One night in 2004 my Dad called me and spoke in a tone of voice that I didn’t recognize. He was clearly nervous, but also trying to sound calm and matter of fact, like “Hey, this is no big deal here, but…”
My Dad had prostate cancer; the second leading cause of cancer-deaths among men. I was taken totally off guard. My grandfather had passed away from prostate cancer, but he was ninety years old. My Dad was in his early sixties. This wasn’t supposed to happen for many, many years.
After I hung up with my Dad I called and woke up Heather (this is when she lived in New York). I told her the news and then, after a bit of discussion, said, “I don’t believe it. My Dad could die. That could actually happen.”
The doctor told my Dad there were three options:
1. Take the “wait and see” approach
2. Remove as much cancer as possible without removing the prostate.
3. Remove all the cancer, but also the prostate.
Option one didn’t make much sense. “Wait and see” until what? The cancer kills you?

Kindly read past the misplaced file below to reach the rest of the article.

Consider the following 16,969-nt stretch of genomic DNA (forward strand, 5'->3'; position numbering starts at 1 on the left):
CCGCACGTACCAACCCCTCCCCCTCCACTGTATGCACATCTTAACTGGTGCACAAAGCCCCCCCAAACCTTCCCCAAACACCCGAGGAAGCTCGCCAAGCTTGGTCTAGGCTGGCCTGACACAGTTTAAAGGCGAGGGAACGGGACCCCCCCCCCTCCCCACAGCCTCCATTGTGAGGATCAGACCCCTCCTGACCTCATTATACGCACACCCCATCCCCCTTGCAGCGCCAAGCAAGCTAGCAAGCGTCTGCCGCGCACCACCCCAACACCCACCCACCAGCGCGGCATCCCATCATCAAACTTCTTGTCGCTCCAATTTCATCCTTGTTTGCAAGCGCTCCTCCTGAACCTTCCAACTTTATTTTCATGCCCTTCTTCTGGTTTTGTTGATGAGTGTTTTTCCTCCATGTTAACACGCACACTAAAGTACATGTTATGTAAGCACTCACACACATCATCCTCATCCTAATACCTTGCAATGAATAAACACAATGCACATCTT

Option two would disrupt his life less than option three (by leaving his prostate intact), but couldn’t guarantee to get all the cancer.
Option three WOULD disrupt his life (by making bladder control difficult, etc.), but would also get all the cancer.
After some deliberation my Dad decided to go with option three. He was a father and would soon become a grandfather. He had things to live for, and he couldn’t take any chances.
My Dad flew out to the Mayo Clinic in Minnesota to have the operation. Thankfully, the doctors did a great job and were able to get all the cancer.
As he recuperated a nurse put him in an adult diaper, but also mentioned that there were exercises that could teach you to hold your bladder without your prostate. After rockin’ the adult diapers a few hours he decided he was going to make the exercises work, and he did – within a week or two he tossed out the adult diapers and never wore them again.
Seven birthdays later my Dad is still cancer free, and has become a grandfather five times over. I am very thankful that the operation worked, and for all of the important work done by the American Cancer Society. They made special moments like this possible:
Here’s hoping Annie and her Grandpa have many more birthdays together.